Passoth, J.-H., & Rowland, N. (2015). Acting in International Relations? The State Hypothesis, ANT, and Agency. In D. Jacobi & A. Freyberg-Inan (Eds.), Human Nature, Agency and Beyond. Reflecting on the Human Element in World Politics (pp. 286–304). Cambridge, MA: Cambridge University Press

Pelizza, A. (2016). Developing the Vectorial Glance: Infrastructural Inversion for the New Agenda on Government Information Systems. Science, Technology, & Human Values, 41(2), 298–321.

Salter, M. B. (Ed.). (2008). Politics at the Airport. Minneapolis: University of Minnesota Press.

Sismondo, S. (2008). Science and technology studies and an engaged program. In E. Hackett, O. Amsterdamska, M. Lynch, & J. Wajcman (Eds.), The handbook of science and technology studies (pp. 13–30). Cambridge, MA: MIT Press.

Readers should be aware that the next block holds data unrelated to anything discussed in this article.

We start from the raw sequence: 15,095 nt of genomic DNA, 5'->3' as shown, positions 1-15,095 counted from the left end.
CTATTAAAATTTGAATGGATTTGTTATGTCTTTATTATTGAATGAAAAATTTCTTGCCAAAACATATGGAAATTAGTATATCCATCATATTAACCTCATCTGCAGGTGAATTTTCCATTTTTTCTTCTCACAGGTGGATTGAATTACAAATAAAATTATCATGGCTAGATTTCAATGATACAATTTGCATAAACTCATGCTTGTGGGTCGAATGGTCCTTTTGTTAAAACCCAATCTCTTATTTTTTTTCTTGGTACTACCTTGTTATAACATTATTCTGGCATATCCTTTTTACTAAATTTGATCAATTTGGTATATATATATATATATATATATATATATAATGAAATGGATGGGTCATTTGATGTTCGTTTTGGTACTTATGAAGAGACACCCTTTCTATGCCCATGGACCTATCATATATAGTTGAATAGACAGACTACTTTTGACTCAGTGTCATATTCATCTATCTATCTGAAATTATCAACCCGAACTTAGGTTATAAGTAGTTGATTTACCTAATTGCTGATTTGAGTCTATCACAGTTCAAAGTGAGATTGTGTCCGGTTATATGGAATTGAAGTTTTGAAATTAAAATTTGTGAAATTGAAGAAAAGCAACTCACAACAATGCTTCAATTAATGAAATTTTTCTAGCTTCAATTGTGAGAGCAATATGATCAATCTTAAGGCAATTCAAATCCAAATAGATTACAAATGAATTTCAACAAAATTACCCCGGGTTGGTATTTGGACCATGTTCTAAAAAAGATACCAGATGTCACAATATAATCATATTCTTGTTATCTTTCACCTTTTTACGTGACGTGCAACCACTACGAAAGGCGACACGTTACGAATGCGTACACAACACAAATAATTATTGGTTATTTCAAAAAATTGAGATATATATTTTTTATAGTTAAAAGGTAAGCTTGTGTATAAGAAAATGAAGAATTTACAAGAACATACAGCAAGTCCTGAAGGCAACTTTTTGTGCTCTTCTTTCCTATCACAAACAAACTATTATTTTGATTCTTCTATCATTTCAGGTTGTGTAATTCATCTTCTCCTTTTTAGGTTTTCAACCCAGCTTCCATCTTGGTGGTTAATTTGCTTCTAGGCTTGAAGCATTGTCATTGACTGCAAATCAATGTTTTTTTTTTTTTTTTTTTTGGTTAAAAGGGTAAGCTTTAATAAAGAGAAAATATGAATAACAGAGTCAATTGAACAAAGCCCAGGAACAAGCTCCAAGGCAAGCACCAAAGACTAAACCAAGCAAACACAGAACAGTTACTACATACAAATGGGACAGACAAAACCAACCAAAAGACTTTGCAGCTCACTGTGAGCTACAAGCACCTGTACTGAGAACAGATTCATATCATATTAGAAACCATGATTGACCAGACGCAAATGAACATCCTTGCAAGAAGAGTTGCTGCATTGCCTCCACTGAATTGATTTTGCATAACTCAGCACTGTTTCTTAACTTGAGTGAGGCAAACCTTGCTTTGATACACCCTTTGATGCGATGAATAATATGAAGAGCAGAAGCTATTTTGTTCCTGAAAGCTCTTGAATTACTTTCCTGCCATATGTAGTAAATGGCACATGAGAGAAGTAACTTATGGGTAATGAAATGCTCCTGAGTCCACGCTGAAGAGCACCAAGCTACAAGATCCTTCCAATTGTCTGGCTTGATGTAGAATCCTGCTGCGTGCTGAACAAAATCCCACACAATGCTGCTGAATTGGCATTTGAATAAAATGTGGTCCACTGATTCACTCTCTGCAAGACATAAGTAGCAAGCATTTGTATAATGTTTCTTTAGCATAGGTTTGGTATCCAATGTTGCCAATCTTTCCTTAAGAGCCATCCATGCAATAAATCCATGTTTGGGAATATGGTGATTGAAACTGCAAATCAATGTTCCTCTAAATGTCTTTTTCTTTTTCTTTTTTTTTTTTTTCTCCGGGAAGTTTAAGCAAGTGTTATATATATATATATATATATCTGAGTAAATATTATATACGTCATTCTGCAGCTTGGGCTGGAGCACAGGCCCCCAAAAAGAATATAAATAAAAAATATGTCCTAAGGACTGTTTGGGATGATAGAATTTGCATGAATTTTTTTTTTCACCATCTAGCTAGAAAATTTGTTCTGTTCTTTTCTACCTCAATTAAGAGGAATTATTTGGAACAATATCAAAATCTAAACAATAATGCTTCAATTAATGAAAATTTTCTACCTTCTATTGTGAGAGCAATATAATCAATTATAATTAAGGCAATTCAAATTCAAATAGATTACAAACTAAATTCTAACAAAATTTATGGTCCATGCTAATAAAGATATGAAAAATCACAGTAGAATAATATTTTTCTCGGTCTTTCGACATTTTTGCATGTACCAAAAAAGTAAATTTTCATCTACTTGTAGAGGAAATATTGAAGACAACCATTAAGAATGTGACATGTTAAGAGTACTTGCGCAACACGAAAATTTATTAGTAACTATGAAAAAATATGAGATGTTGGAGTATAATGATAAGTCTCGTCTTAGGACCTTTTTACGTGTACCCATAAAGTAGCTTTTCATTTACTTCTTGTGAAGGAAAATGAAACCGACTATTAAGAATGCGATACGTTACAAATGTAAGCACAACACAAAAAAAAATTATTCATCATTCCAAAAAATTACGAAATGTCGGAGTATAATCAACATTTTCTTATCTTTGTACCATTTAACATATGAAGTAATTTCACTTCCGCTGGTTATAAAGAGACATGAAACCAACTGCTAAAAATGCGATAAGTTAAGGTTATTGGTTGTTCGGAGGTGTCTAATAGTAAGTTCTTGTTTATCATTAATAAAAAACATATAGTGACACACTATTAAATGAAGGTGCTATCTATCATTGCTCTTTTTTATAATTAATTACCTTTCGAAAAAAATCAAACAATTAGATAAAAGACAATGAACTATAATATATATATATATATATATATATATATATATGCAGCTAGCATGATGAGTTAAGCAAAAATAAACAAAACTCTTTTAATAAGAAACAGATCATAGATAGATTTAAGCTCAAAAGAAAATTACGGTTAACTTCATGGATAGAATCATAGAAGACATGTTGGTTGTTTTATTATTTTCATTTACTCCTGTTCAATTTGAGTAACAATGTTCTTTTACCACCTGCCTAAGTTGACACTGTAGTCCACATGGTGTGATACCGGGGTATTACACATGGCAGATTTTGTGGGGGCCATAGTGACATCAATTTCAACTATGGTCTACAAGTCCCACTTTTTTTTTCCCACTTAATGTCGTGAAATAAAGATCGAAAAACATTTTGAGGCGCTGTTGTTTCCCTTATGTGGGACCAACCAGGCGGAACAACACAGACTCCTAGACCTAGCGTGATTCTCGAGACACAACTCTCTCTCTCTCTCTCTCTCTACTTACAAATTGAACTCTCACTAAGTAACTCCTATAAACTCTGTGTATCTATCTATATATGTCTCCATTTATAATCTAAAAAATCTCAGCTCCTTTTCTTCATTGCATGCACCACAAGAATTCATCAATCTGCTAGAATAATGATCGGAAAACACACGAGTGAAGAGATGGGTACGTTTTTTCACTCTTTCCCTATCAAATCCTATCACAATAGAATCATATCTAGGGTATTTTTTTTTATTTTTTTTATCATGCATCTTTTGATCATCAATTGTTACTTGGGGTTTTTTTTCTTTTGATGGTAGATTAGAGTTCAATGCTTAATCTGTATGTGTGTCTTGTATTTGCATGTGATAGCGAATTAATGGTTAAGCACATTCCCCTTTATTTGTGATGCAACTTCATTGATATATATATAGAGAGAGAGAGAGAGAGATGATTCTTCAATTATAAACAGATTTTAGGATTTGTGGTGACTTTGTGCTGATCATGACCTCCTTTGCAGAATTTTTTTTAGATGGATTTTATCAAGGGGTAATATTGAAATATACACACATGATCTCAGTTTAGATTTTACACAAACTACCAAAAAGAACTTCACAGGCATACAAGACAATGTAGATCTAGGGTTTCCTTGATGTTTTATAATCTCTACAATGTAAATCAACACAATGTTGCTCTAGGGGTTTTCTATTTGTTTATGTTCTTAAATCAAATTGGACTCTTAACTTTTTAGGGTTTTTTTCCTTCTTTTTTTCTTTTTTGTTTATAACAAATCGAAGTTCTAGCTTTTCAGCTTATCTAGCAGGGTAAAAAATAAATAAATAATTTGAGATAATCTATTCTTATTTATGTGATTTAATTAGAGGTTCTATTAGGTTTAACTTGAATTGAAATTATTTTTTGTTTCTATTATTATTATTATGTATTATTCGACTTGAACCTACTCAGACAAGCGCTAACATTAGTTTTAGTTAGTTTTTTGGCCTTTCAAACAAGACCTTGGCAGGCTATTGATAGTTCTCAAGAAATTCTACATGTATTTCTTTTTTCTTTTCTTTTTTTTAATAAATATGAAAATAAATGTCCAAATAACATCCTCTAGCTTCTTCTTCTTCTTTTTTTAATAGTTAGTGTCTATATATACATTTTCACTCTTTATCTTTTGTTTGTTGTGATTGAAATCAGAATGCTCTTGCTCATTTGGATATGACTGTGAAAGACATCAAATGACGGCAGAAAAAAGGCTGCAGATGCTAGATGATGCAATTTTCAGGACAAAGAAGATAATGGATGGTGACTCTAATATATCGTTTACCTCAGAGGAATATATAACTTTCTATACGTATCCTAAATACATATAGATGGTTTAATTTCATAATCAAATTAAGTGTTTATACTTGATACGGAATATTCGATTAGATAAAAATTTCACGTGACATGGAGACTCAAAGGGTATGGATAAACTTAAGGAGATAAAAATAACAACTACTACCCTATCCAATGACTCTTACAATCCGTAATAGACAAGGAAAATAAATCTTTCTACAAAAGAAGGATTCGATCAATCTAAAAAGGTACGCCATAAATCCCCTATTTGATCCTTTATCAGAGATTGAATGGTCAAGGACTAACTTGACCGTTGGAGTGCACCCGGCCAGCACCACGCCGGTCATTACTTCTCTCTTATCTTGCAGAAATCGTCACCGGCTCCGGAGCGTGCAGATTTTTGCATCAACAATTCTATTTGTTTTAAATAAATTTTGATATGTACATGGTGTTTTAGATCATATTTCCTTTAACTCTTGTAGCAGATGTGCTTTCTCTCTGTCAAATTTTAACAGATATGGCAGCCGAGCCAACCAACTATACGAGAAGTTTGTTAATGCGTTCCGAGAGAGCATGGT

Suchman, L., Follis, K., & Weber, J. (2017). Tracking and Targeting: Sociotechnologies of (In)security. Science, Technology, & Human Values, 42(6), 983–1002.

Tironi, M. (2017). Regimes of Perceptibility and Cosmopolitical Sensing: The Earth and the Ontological Politics of Sensor Technologies. Science as Culture, 1–7.

Witjes, N., & Olbrich, P. (2017). A fragile transparency: satellite imagery analysis, non-state actors, and visual representations of security. Science and Public Policy, 44(4), 524–534.

Zureik, E., & Hindle, K. (2004). Governance, Security and Technology: the Case of Biometrics. Studies in Political Economy, 73(1), 113–137.